Intra-specific effects of forest loss on the distribution of the forest-dependent northern long-eared bat (Myotis septentrionalis)
- LE Henderson, LJ Farrow, HG. Broders
- Biological Conservation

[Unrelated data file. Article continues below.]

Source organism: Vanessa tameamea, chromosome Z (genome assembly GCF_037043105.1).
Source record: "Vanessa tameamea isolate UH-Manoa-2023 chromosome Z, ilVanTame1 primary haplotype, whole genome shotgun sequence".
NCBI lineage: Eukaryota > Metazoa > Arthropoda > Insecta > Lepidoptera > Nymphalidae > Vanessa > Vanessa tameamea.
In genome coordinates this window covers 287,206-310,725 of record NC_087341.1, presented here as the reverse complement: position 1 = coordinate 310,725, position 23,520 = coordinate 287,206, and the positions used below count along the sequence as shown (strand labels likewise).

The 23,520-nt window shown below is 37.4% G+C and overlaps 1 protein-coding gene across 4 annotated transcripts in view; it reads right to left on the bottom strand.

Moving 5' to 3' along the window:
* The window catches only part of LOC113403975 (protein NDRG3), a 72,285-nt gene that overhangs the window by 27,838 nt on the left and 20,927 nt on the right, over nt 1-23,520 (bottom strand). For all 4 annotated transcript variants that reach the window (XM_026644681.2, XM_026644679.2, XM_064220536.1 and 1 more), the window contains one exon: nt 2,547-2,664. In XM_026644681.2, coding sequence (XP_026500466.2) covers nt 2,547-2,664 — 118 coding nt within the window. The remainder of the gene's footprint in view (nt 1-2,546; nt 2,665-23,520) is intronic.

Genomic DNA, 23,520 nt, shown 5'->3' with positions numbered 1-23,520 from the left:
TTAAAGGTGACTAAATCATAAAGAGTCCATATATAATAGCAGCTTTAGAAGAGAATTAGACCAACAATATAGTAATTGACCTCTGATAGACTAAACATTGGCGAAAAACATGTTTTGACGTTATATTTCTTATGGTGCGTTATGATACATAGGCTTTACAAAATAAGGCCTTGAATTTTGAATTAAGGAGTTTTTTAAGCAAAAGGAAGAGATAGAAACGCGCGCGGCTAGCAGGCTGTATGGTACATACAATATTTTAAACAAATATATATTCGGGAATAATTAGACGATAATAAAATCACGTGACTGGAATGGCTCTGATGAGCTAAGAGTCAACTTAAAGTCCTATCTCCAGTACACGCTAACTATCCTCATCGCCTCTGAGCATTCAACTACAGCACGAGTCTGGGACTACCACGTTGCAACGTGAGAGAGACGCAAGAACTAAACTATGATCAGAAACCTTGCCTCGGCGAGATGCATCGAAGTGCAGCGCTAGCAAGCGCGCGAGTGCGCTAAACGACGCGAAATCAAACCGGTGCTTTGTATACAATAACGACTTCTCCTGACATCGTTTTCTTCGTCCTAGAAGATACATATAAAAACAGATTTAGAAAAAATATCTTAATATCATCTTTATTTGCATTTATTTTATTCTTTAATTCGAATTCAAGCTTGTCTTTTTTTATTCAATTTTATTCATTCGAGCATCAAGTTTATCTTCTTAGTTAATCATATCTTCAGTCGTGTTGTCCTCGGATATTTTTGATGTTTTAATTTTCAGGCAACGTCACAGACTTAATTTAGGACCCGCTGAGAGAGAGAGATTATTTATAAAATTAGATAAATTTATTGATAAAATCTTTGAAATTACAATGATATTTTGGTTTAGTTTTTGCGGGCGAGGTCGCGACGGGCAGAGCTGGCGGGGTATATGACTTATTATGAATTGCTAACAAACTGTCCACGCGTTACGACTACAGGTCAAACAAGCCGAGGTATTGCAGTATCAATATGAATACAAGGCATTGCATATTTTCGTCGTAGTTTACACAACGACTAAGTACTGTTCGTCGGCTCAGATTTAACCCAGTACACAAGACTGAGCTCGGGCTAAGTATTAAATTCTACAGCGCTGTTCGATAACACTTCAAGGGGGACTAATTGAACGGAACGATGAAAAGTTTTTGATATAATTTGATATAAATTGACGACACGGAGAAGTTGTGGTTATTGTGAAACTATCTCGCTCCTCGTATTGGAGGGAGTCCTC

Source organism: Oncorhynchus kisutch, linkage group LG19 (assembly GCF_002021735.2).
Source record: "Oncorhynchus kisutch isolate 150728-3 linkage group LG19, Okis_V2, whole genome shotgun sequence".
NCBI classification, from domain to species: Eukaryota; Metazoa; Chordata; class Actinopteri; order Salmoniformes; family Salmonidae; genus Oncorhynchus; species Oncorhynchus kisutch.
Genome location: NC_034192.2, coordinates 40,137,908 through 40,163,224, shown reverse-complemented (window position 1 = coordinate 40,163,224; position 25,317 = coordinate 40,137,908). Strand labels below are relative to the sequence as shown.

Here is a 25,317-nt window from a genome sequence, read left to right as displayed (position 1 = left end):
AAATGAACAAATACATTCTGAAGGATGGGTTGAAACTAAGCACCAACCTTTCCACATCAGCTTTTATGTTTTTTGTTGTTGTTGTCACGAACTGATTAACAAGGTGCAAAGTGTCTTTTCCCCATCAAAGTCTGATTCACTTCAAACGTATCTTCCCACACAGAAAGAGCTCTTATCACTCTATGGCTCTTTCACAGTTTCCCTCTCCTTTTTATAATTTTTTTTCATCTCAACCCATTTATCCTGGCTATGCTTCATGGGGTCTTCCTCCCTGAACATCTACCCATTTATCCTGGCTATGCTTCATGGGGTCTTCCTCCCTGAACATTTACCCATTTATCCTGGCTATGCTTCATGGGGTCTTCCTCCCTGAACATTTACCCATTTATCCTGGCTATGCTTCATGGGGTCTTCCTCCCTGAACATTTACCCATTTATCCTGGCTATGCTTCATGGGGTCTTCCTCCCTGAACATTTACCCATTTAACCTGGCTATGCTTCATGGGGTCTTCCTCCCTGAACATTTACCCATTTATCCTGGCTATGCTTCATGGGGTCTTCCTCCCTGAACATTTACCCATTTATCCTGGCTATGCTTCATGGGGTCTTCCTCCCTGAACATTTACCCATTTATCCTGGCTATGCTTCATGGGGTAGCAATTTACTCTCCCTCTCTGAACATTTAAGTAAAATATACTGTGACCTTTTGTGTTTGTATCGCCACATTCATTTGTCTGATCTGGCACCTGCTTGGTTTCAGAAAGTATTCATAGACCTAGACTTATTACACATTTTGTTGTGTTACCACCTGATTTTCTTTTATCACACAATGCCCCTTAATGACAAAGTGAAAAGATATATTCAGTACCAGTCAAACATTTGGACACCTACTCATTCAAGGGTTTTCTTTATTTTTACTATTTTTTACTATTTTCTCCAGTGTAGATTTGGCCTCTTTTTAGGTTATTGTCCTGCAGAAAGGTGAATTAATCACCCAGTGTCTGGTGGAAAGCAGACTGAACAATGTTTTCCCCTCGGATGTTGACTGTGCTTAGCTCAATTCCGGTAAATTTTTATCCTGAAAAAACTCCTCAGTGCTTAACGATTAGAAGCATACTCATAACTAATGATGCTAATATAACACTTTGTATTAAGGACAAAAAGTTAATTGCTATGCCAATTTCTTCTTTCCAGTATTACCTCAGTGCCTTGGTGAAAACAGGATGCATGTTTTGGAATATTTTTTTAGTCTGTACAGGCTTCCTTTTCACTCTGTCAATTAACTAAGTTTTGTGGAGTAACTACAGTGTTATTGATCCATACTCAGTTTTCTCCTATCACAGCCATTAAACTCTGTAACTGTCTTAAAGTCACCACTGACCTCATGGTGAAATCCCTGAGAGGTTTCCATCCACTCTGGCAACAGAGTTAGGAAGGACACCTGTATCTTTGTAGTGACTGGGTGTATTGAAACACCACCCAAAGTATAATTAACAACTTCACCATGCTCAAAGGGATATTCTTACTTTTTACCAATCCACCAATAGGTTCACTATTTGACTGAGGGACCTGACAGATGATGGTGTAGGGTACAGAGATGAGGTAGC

Populations of the Northern Long-Eared Myotis (Myotis septentrionalis) have declined dramatically in recent years in eastern North America due to white-nose syndrome. Although M. septentrionalis was once common in parts of eastern North America, few studies have examined habitat selection of this species in an agricultural landscape. We used acoustical methods to quantify bat activity and construct a habitat model of M. septentrionalis in an intensively farmed area in the Midwestern United States, where mortality from white-nose syndrome has not yet been observed. Our study confirms that M. septentrionalis prefers forest and avoids open habitats in this agricultural region. The best landscape variable for predicting activity in woodland sites was the proportion of forest coverage within a radius of 2000 meters. Our analysis indicates that bat activity increased exponentially as forest coverage increased. There is no evidence that M. septentrionalis preferred open areas at the edge of forest (within 5 m of forest edge), or that once in the woods, the distance to the forest edge had any impact on activity.